Facebook is taking your private life public

by Cinda Baxter on July 14, 2012

in Facebook, Real World, Social Media

It’s a sacred rule in business: Never, ever, ever bring up politics, religion, or sex with a customer. Period.

Surprise, folks. Facebook is doing it for you…whether you like it or not. Remember when you “liked” the NRA, Planned Parenthood, Glenn Beck, or I Love Jello Shots three years ago? Facebook does, and they’re pushing those pages to your friends’ newsfeeds, with your name attached.

Worse yet, there’s no privacy setting that prevents it. 

So where’s the risk? A personal page is a personal page.

Maybe not.

You see, most business owners (and a surprising number of employees) count at least some of their customers, clients, colleagues, and contacts among “friends” on their personal profiles. If that’s you, any political or potentially sensitive page that’s been “liked” in the past can broadcast to your friends’ newsfeeds, with your name attached. Not a problem for universally respected pages like The 3/50 Project, but a potential nightmare if that “WTF?” page (yes, there really is one) begins popping up in front of clients.


Given the fact this is an election year, anything even remotely political is going to really hammer away. ‘Tis the season….

So how do you stop this virtual hijacking of your “Likes” list? According to ZDNet.com:

If you’re concerned that inappropriate content might appear in your friends’ News feed under your name, you should immediately go through the list of pages for which you’ve clicked Like, and Unlike any that you think pose the potential of embarrassing you.

You don’t need to un-like everything—just the pages that might put you in a pinch. If their focus is something you wouldn’t bring up in person with your most respected customer, drop it.


A couple of important footnotes:

• From all appearances, this is only flowing through personal profiles–I have yet to see a business page’s “likes” list broadcast to fans.

• These are not sponsored links or paid ads—the pages themselves have not paid or signed up for this activity.

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7.17.12 Update (thanks to IBEllen for the screenshot):

Pretty sure the two FB users who “liked” Drugstore.com didn’t intend a KY ad to show up on all their friends’ newsfeeds with their names attached. Worse yet?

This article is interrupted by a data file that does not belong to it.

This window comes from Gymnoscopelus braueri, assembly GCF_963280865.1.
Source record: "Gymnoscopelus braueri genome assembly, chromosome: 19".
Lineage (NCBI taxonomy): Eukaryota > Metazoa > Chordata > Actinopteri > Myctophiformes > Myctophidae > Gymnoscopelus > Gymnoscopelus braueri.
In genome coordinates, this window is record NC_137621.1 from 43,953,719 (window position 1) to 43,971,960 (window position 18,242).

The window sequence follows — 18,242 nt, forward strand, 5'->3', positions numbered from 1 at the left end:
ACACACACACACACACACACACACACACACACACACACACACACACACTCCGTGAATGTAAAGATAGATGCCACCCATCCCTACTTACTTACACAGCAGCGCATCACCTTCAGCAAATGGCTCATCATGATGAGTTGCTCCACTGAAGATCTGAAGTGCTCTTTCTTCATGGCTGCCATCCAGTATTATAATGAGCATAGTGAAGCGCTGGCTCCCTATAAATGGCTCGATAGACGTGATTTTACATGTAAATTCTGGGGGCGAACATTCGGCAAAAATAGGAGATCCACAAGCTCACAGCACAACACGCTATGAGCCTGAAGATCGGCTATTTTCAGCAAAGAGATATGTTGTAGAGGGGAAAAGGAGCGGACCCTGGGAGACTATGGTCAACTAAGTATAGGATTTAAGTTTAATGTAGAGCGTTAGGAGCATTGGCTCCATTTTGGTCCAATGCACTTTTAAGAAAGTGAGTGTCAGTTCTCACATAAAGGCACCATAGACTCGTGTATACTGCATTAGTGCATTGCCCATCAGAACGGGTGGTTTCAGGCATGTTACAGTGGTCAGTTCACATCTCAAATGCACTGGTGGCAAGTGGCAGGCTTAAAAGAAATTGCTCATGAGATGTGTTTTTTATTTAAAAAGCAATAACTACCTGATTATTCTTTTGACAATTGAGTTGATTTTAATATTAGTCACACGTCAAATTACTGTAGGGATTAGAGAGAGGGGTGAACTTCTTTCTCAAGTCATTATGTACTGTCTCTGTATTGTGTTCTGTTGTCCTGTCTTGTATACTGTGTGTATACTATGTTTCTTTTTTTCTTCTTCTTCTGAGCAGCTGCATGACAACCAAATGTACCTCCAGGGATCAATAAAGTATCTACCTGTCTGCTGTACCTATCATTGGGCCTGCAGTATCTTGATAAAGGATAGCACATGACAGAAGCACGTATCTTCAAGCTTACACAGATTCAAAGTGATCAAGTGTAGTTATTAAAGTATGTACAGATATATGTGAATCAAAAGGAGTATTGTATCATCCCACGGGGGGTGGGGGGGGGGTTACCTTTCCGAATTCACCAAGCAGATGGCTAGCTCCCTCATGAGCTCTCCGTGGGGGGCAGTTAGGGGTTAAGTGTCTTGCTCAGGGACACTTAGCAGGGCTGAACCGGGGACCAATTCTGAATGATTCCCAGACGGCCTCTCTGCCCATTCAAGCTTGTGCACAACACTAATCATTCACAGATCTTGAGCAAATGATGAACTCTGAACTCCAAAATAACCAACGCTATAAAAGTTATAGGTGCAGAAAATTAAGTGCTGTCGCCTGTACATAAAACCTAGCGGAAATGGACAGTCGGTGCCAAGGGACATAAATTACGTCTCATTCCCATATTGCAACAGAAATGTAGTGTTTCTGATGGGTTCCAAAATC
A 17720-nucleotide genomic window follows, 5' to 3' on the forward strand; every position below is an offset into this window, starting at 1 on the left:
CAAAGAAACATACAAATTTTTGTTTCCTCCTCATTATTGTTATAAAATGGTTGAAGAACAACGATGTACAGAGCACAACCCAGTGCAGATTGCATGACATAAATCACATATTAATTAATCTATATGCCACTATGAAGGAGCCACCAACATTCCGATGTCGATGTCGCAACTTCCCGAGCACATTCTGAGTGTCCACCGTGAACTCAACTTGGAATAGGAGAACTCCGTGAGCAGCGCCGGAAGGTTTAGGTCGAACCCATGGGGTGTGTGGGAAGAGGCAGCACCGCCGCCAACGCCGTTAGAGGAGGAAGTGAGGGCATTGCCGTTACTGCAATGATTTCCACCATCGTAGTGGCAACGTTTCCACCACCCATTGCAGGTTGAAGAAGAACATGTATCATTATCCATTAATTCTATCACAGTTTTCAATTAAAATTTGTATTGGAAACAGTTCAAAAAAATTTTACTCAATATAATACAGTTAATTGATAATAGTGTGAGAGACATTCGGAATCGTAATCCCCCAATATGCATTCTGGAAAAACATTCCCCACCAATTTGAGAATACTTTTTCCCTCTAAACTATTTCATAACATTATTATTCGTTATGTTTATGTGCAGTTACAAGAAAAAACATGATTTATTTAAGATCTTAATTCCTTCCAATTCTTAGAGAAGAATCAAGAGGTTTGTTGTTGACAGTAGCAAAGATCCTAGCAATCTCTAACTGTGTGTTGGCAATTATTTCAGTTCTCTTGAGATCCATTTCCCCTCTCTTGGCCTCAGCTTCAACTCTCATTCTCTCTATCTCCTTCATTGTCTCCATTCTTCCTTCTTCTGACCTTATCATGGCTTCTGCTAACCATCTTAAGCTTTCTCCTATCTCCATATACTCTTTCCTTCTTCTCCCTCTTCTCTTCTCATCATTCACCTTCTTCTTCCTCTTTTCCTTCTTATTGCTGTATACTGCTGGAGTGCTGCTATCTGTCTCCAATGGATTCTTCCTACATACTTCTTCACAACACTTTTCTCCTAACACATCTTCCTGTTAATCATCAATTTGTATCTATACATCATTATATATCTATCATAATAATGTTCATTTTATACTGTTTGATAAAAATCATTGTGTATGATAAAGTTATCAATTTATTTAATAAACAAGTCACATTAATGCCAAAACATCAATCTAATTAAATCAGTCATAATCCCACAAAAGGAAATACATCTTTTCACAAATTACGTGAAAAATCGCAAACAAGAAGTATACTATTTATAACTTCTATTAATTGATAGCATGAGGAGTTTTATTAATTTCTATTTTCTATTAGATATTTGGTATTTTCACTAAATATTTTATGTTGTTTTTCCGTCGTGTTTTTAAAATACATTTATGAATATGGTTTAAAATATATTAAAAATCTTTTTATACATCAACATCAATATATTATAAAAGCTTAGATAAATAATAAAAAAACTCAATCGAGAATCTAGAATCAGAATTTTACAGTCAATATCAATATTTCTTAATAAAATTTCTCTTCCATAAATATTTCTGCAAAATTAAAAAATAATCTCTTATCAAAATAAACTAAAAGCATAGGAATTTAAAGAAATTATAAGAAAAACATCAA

They’re co-workers.

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If you think this is helpful, please click one of the “share” buttons below. The more Facebook users who know about this, the more that can protect their reputations from questionable choices made long ago.



Meg Mueller July 14, 2012 at 7:41 pm

Thanks so much for sharing. I’m usually careful about “friending” customers, and also about what I “like”, but I’ll be even MORE careful knowing this.

Cinda Baxter July 15, 2012 at 9:30 am

I’m with you, Meg—am really scrutinizing which of my “likes” will be seen as a positive voice, and which might not, even by a hair.

As I just responded to someone on FB (who doesn’t see this as a problem), it’s one thing for friends to see a one-sentence announcement that I’ve “liked” a page that might conflict with their personal tastes or beliefs…it’s quite another for that page to begin posting-posting-posting on a friend’s newsfeed who dislikes or disagrees with the content.

Given the fact we’re in an election year, there’s plenty of unintended risk to go around.

JoAnne July 17, 2012 at 3:04 pm

Well, I never ‘like’ anything religious or political, or much of anything that’s out there (unless they’re giving freebies), because I don’t like the idea of anyone knowing too much of my personal life. Too many people use Facebook as their personal blog, and really, most people aren’t interested in the fact of what time you got out of bed, went shopping, fed the kids, etc. if you want to tell everyone everything about your life, including political/religious views, what did you think was going to happen? Things like the 3/50 are worthwhile and worth spreading, but honestly, I don’t are who anyone else votes for, and it’s none of their business who I’m going to vote for.

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